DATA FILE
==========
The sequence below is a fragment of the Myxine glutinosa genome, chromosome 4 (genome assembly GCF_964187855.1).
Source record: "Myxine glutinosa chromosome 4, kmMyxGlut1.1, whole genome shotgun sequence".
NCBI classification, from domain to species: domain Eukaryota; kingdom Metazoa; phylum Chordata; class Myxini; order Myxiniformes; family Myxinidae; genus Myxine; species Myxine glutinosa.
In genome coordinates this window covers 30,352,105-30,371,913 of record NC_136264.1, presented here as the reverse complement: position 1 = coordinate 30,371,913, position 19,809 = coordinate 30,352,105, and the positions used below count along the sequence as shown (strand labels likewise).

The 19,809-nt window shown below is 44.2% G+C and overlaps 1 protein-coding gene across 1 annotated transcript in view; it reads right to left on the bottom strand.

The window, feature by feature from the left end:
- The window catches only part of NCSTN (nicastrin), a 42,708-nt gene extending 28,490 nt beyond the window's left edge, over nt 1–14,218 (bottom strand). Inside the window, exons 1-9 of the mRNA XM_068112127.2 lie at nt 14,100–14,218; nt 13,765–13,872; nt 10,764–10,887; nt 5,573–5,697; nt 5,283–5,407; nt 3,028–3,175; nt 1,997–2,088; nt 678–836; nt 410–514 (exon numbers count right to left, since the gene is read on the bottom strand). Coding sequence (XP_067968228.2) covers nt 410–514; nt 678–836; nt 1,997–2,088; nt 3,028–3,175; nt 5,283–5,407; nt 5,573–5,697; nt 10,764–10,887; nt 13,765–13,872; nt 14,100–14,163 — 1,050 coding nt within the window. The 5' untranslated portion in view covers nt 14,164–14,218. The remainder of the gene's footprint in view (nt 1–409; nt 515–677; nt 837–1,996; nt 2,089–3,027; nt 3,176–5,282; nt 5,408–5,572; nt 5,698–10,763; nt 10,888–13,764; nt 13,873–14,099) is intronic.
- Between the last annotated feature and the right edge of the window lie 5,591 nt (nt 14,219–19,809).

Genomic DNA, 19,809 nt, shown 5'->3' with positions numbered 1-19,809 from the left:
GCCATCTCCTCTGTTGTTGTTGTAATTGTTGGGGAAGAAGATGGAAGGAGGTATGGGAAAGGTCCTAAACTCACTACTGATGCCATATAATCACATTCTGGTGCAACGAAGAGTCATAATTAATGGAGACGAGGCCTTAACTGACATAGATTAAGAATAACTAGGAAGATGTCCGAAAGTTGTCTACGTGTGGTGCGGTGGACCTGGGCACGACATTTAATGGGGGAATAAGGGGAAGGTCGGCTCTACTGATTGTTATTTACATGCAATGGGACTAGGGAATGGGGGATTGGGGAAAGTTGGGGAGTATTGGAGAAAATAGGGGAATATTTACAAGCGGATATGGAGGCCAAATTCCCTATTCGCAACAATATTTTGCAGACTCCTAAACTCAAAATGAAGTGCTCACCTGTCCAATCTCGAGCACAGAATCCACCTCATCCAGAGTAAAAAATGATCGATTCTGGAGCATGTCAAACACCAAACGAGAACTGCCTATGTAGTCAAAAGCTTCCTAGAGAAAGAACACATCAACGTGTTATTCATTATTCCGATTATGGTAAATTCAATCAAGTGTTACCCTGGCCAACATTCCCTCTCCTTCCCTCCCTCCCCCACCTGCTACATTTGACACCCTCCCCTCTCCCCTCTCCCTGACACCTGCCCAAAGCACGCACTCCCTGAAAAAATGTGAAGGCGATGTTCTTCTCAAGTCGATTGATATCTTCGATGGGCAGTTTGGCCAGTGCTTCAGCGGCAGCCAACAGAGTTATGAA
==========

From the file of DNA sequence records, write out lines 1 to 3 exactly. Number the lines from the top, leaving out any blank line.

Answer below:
The sequence below is a fragment of the Myxine glutinosa genome, chromosome 4 (genome assembly GCF_964187855.1).
Source record: "Myxine glutinosa chromosome 4, kmMyxGlut1.1, whole genome shotgun sequence".
NCBI classification, from domain to species: domain Eukaryota; kingdom Metazoa; phylum Chordata; class Myxini; order Myxiniformes; family Myxinidae; genus Myxine; species Myxine glutinosa.